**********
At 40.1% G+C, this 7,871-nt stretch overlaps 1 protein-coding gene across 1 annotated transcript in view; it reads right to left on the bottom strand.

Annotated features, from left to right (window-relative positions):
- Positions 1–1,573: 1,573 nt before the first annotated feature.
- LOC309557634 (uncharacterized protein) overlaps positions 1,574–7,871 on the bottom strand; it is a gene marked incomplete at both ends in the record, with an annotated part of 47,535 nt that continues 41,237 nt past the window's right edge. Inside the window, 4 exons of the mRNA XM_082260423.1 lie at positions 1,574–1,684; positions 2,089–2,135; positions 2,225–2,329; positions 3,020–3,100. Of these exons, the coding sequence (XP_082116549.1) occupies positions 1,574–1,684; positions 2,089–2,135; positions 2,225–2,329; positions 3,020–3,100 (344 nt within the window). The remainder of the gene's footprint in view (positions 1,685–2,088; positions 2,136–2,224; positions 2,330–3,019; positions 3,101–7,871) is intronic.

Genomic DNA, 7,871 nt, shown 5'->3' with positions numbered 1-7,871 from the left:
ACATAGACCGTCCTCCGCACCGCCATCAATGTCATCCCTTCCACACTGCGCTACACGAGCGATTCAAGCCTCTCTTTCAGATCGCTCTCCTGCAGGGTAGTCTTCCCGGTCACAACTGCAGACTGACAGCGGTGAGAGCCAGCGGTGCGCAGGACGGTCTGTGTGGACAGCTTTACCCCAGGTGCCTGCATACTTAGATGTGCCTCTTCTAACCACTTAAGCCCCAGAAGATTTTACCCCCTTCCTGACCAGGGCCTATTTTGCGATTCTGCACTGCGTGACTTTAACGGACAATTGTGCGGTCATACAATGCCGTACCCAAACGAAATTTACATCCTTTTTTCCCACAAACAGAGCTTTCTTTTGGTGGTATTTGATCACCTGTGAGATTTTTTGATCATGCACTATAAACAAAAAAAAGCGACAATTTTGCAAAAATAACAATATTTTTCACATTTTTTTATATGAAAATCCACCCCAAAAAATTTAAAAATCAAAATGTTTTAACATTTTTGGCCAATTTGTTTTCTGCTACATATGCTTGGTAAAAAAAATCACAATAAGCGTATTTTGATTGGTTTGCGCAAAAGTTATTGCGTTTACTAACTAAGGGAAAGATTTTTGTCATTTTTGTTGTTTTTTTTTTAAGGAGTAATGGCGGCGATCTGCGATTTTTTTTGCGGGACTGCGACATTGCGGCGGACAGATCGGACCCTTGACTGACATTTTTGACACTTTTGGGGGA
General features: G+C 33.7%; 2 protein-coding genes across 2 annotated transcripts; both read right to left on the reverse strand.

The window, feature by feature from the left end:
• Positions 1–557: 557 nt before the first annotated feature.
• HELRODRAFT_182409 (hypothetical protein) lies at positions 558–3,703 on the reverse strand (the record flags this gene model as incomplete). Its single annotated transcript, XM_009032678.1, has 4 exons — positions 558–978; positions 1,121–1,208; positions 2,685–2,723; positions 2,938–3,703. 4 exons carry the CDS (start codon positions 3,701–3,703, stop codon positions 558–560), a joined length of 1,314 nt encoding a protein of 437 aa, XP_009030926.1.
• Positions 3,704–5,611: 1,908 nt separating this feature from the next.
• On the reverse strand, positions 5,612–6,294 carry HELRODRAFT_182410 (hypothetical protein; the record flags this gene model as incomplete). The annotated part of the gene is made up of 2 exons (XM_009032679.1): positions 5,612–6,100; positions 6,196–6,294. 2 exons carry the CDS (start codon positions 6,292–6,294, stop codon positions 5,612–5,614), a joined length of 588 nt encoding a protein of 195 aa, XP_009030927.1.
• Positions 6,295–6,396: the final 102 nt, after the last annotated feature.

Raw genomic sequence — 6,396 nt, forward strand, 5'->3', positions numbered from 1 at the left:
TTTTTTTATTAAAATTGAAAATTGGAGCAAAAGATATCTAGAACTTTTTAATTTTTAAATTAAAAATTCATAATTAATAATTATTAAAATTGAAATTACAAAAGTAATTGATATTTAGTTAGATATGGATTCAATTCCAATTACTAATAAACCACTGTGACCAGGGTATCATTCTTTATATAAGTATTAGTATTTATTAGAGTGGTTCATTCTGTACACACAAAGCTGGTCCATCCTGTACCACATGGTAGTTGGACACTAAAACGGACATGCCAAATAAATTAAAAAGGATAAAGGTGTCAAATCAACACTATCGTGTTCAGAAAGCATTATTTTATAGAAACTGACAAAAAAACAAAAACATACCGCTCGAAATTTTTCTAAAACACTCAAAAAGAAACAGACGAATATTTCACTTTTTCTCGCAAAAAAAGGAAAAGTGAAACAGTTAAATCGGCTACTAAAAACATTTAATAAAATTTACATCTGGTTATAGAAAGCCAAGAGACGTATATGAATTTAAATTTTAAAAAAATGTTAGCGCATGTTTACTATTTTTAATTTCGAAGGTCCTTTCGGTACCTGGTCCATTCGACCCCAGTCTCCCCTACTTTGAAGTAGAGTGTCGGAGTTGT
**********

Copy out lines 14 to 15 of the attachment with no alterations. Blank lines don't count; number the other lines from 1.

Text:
Raw genomic sequence — 6,396 nt, forward strand, 5'->3', positions numbered from 1 at the left:
TTTTTTTATTAAAATTGAAAATTGGAGCAAAAGATATCTAGAACTTTTTAATTTTTAAATTAAAAATTCATAATTAATAATTATTAAAATTGAAATTACAAAAGTAATTGATATTTAGTTAGATATGGATTCAATTCCAATTACTAATAAACCACTGTGACCAGGGTATCATTCTTTATATAAGTATTAGTATTTATTAGAGTGGTTCATTCTGTACACACAAAGCTGGTCCATCCTGTACCACATGGTAGTTGGACACTAAAACGGACATGCCAAATAAATTAAAAAGGATAAAGGTGTCAAATCAACACTATCGTGTTCAGAAAGCATTATTTTATAGAAACTGACAAAAAAACAAAAACATACCGCTCGAAATTTTTCTAAAACACTCAAAAAGAAACAGACGAATATTTCACTTTTTCTCGCAAAAAAAGGAAAAGTGAAACAGTTAAATCGGCTACTAAAAACATTTAATAAAATTTACATCTGGTTATAGAAAGCCAAGAGACGTATATGAATTTAAATTTTAAAAAAATGTTAGCGCATGTTTACTATTTTTAATTTCGAAGGTCCTTTCGGTACCTGGTCCATTCGACCCCAGTCTCCCCTACTTTGAAGTAGAGTGTCGGAGTTGT